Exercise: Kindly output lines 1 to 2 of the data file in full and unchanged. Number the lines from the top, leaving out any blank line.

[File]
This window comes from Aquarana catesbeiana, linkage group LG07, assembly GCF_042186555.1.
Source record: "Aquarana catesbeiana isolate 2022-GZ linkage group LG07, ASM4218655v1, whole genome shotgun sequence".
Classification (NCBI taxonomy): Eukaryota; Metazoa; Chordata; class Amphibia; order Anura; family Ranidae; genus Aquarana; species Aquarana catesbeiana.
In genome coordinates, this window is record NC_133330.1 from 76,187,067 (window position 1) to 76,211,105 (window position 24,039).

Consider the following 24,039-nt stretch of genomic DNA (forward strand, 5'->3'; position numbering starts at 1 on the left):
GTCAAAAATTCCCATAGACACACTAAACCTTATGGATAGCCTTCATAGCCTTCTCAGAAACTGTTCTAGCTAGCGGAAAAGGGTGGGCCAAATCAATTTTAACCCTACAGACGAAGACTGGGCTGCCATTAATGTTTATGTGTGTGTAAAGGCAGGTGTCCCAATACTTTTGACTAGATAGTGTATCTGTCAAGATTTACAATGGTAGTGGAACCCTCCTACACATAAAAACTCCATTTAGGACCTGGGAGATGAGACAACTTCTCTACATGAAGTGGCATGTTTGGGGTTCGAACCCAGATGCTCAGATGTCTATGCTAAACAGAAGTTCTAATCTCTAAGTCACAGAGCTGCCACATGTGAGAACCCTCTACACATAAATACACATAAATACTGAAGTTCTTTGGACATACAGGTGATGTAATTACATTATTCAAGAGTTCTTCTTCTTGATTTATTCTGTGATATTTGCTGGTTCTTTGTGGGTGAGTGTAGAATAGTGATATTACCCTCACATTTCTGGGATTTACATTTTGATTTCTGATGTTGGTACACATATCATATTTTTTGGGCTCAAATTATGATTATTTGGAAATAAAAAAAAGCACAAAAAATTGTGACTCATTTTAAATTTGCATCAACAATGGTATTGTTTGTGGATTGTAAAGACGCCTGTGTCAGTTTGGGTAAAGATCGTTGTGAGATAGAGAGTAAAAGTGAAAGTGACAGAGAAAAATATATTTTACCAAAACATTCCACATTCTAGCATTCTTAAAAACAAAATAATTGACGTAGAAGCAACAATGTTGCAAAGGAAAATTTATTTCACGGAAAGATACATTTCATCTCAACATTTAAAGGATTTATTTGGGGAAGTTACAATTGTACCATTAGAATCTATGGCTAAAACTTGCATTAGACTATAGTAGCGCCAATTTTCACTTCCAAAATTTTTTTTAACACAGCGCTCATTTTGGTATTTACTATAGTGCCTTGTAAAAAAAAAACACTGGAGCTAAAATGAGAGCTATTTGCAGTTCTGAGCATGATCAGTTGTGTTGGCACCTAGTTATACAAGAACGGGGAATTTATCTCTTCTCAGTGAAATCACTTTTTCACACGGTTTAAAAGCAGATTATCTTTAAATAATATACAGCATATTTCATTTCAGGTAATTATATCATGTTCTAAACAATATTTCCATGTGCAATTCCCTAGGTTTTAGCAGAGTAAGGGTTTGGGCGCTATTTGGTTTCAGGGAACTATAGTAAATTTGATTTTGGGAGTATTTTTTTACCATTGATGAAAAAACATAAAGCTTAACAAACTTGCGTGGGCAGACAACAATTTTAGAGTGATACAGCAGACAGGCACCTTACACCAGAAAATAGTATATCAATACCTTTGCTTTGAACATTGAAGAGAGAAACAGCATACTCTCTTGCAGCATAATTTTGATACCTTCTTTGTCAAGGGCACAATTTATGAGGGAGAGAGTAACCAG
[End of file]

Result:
This window comes from Aquarana catesbeiana, linkage group LG07, assembly GCF_042186555.1.
Source record: "Aquarana catesbeiana isolate 2022-GZ linkage group LG07, ASM4218655v1, whole genome shotgun sequence".